By Marianne Brunat, Directrice Commerciale, Sofrecom - May 11, 2020
Digital inclusion, or e-inclusion, is a process that aims to make digital accessible to each individual and to impart to them the digital skills they need to make these tools a catalyst for their social and economic integration.
At the global level, nearly half of the population still does not have access to Internet services, with major disparities between countries and territories. The second challenge consists of fostering the emergence of services and conditions that enable digital technology to become a real factor for social, economic and civic inclusion, and not limiting efforts to the development of the use of social media, for example.
There still remains much to be done before digital services are accessible to all: Despite exponential growth over the last 4 years, considerable disparities persist: according to the ITU, nearly 87% of the inhabitants of developed countries were using the Internet in 2019, compared to 47% in developing countries. Other disparities also exist between cities and rural areas, between men and women, and between young people and older populations. This issue is too often reduced to questions of network coverage, without taking into account other potential obstacles: access tariffs, the price of smartphones, basic digital knowledge, or even literacy. However, while it is true that the coverage of rural areas remains a real challenge, even in the most developed countries, in the developing countries, the question of price is key. For example, the “Alliance for Affordable Internet” deems that Internet access is reasonable when the price of 1Gbit of mobile Internet amounts to less than 2% of the average monthly income per inhabitant. In Africa, only 10 out of 45 countries reach this threshold, and the average across the continent is 7.1%. This financial divide can be bridged, and our article on page 6, about “Seven levers to make high-speed Internet accessible to everyone" details the ways in which it can be significantly reduced.
The development of mobile money in Africa, for instance, is seen as a real vehicle for banking on the continent. However, when we look at it more closely, the recent study carried out by GeoPill in Kenya, Tanzania, Uganda, Ghana, Nigeria, and Ivory Coast, surveying young people aged 18 to 35 shows, behind the 28% usage rate, that in all these countries, the main usage of mobile money is for online gaming (63%) ahead of internet and mobile payments (53%) and pay TV. The challenge for all the players involved, both local and international, is thus to develop an offer that is both sufficiently attractive to potential users and genuinely useful to these countries’ economic and social development. In achieving this aim, the work of operators, governments and donors will be key, as illustrated by our articles on page 9 “The role of governments in making mobile financial services a factor for financial inclusion”, and on page 13 “The Doing Business ranking argues for proactive digital policies to promote economic development”.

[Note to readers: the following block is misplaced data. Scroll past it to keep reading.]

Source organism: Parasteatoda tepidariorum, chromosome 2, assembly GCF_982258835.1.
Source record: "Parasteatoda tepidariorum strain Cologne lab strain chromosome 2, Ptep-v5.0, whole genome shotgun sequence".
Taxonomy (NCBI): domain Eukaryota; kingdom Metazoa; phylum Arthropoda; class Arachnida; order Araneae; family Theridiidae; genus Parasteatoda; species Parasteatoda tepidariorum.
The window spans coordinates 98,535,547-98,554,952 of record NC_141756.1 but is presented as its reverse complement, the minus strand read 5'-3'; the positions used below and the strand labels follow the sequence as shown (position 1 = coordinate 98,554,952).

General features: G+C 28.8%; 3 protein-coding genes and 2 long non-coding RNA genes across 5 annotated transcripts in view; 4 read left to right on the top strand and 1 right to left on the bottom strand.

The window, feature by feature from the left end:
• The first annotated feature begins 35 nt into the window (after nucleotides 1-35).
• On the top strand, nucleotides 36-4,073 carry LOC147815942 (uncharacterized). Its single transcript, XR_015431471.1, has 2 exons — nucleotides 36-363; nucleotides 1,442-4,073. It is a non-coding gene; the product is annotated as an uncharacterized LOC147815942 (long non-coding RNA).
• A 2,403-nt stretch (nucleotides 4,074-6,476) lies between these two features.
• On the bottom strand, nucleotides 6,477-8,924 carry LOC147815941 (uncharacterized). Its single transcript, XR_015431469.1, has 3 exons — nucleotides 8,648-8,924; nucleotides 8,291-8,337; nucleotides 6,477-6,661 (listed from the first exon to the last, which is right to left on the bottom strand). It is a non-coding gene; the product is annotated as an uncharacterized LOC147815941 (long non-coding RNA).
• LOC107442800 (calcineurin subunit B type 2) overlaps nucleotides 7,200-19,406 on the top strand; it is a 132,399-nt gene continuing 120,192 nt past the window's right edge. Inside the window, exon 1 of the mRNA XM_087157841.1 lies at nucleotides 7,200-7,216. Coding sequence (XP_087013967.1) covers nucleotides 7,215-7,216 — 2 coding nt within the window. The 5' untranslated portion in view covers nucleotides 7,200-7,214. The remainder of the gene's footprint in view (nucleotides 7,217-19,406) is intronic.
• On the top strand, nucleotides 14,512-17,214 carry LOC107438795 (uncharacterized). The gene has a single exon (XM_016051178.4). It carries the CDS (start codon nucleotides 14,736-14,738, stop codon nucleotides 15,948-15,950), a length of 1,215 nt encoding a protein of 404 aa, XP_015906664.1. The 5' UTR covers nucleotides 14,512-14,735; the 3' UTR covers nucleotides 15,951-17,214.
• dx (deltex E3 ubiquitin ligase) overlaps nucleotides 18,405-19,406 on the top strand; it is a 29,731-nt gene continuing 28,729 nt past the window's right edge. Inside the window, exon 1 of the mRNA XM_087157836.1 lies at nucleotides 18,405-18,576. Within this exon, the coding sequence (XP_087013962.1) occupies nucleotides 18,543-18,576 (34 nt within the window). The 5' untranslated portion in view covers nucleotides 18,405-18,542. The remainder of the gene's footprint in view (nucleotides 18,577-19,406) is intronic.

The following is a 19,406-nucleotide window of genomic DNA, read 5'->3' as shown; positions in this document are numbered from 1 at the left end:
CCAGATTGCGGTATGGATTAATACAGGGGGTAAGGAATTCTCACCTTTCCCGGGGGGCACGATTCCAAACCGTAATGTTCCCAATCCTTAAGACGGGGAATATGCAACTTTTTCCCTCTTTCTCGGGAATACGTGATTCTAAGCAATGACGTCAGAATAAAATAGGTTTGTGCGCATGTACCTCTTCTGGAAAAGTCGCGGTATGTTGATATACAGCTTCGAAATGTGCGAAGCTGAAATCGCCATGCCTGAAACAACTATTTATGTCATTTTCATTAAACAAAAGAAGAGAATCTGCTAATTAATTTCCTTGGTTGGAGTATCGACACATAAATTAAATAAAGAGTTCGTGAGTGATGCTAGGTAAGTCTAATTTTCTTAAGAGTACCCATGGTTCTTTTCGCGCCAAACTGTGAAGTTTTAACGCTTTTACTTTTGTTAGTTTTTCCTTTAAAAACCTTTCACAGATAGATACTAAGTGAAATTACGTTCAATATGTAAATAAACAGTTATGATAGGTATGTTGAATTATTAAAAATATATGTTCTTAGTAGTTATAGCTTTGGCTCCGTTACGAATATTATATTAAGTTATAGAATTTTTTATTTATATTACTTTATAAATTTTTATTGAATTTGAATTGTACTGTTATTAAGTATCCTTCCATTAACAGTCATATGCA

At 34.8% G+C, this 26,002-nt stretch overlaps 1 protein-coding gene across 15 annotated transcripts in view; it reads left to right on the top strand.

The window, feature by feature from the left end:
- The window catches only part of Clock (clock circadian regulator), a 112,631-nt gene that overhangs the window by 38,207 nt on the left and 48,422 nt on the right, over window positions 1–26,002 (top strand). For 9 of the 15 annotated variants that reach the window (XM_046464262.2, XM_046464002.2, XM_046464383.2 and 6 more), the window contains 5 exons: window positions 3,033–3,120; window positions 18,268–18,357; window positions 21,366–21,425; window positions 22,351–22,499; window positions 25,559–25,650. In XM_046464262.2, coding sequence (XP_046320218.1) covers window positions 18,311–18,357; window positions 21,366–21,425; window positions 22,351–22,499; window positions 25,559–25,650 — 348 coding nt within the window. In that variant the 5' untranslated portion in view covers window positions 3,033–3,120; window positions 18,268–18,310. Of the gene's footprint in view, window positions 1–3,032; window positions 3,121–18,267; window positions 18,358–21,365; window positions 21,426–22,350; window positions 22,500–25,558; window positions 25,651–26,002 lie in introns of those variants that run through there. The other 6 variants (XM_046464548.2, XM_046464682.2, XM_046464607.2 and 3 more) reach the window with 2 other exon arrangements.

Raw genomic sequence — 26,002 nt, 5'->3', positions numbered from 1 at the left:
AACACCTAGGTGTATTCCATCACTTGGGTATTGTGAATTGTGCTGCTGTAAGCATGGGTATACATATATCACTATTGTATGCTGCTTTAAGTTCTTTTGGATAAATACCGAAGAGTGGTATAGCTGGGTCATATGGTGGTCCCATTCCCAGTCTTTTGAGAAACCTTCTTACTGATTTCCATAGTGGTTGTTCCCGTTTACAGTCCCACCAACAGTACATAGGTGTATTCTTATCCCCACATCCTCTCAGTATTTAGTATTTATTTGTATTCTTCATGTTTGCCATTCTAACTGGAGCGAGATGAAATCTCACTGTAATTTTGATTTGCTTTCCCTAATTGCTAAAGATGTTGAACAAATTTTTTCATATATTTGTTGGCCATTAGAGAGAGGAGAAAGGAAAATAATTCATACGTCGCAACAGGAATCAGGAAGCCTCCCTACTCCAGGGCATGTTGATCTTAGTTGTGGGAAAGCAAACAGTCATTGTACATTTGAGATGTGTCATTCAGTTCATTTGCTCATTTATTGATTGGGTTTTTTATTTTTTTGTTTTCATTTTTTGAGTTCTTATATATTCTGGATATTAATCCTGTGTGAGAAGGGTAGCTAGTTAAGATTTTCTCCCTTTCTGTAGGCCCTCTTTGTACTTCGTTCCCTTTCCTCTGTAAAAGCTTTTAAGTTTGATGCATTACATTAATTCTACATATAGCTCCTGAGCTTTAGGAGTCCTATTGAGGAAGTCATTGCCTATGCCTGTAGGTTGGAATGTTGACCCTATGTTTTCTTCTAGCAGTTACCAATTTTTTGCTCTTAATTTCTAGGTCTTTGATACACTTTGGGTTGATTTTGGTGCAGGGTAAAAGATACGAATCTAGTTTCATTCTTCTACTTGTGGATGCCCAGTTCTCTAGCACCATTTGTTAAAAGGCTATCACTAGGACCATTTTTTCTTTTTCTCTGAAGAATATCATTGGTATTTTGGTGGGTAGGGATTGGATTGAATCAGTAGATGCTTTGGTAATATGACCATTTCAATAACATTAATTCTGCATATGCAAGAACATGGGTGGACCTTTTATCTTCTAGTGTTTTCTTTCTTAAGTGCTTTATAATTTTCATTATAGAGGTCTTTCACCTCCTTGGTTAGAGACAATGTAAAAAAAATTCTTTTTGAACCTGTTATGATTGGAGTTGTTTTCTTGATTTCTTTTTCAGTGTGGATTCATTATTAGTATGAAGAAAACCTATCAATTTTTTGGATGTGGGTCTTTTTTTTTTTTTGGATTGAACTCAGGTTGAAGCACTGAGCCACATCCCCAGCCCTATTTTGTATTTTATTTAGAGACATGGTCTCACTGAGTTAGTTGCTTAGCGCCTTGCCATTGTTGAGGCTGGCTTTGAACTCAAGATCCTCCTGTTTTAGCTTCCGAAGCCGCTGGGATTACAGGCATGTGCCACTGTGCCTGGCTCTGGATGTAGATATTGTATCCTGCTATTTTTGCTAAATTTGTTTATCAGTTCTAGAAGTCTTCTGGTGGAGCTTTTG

The first is infrastructure quality: recent history has shown that some of the networks deployed are inoperative and do not enable development, whether for access or services. Telecommunications is a field that calls for expertise. The development of skills at the local level, both for infrastructures and for digital technology, will also be a necessity. Projects such as the Fibre School in Benin (page 11) or the Orange Digital Centers presented on page 18 are two complementary tools that aim to transfer skills efficiently and sustainably, and are also levers for the inclusion of women. Further key success factors such as the establishment of a government IS and a National Digital Identification System are just as necessary for the development of digital administrative services. Also to be taken into account are public data security and governance, so as to guarantee the confidentiality and cost management capabilities needed.
This White Paper proposes, through a number of concrete illustrations, the main keys to making digital a real factor for inclusion. When developed according to roadmaps that are both ambitious and realistic, as well as provide for coordination between all the players involved, digital can become a real accelerator for developing countries, both because of its ability to create jobs and wealth and its role in improving efficiency and reducing the operating costs of public services. It is also a major vector for the economic and political transparency appreciated by all investors.